On July 9, 2018, the Electoral Commission removed Apaa as an electoral area, which put the status of the three polling stations there – Apaa Primary School, Apaa Health Center, and Apaa Market – in question. The electoral body cited a communication from the Ministry of Local Government that placed Apaa within forestry and wildlife reserves, meaning it was “not open to human settlement.” The Electoral Commission has, however, since listed 2,166 voters as registered under the three polling stations for the 2021 elections.

In November 2019, the Electoral Commission updated the voters’ register across the country, and in February 2020 displayed the register at polling stations to enable registered voters to verify their data, however it did neither in Apaa. Lawyers representing 2,210 voters registered at the three polling stations in 2016 said in a letter to the Electoral Commission in August 2020 that over 1,000 people have become eligible to vote since 2016 and would miss out on the vote.

Local residents told Human Rights Watch that based on Apaa’s population size, there is likely a significant number of other unregistered voters who have not been given the chance to join the register. While the Uganda Bureau of Statistics records the population of Apaa village as approximately 11,000, a recent unofficial door-to-door census carried out by community members puts it at 26,000.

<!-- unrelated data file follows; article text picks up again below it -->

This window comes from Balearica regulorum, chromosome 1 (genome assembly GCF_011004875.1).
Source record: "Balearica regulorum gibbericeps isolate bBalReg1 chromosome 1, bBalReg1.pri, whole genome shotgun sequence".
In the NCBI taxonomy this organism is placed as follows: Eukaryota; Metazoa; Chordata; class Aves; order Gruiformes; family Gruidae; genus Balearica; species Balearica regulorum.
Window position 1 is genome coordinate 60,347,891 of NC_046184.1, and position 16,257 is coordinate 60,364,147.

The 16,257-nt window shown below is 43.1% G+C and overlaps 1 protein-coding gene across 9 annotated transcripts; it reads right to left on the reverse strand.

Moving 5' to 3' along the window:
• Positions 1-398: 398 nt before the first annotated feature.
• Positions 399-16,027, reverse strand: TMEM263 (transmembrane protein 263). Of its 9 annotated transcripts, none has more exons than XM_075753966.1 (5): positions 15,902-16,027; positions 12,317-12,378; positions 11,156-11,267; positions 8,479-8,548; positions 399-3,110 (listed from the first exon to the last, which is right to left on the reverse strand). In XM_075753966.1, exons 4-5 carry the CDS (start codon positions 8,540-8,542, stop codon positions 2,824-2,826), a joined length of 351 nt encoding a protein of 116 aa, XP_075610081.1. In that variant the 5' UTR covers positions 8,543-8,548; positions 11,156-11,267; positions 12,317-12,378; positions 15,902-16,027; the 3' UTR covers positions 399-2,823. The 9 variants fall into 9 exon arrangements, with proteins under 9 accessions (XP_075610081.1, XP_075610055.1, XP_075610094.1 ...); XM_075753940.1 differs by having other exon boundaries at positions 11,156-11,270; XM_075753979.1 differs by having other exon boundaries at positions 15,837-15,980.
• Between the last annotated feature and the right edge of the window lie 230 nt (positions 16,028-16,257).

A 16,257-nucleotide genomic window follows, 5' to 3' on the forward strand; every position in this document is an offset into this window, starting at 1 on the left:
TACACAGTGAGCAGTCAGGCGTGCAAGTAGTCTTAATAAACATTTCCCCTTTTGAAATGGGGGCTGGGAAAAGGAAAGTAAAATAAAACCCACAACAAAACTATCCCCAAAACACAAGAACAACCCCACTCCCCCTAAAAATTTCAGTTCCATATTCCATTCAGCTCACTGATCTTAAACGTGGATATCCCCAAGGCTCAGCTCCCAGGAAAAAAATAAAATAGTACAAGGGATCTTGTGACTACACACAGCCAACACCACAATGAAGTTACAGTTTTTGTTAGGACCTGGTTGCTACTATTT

Some registered voters also told Human Rights Watch that the Electoral Commission reassigned them to other polling stations, in some cases in an apparently arbitrary manner that would require voters to travel many kilometers to exercise their voting rights. Ferdinal Ojera, 31, one of those interviewed, said that he had been assigned to a station 50 kilometers from his home.

Apaa residents told Human Rights Watch that the Electoral Commission has not conducted any of the electoral activities in the area that the law requires, including voter education. Party primary elections to select representatives for explicitly designated constituencies – youth, people with disabilities, workers, and older people – that took place in October in other parts of the country were not conducted in Apaa.

On December 10, 2020, Human Rights Watch wrote to the Electoral Commission to request more information about these concerns. The Electoral Commission has not responded. Ugandan authorities are obligated to ensure that all Ugandans, including Apaa residents, have a fair opportunity to vote for their representatives in the coming elections, Human Rights Watch said. Article 13 of the African Charter on Human and Peoples’ Rights protects the right to participate in public affairs through chosen representatives. Uganda’s constitution requires the government to ensure that all citizens age 18 and older register and exercise their right to vote, and the Electoral Commission Act requires the Electoral Commission to conduct voter registration and education.

The Ugandan government should also immediately commit to end forced evictions and establish an effective consultative process to resolve the property dispute. The resolution should fully respect human rights, including the right to property under article 14 of the African Charter, and international legal norms regarding fair procedures for compulsory acquisition of land and equitable compensation.

“The Electoral Commission should take urgent steps to include all eligible residents from Apaa in the updated voters’ register and ensure that they can participate in the elections on an equal basis with other Ugandans,” Namwaya said. “Anything short of the full restoration of the rights of Apaa residents to exercise their right to vote would mar the legitimacy of the forthcoming elections."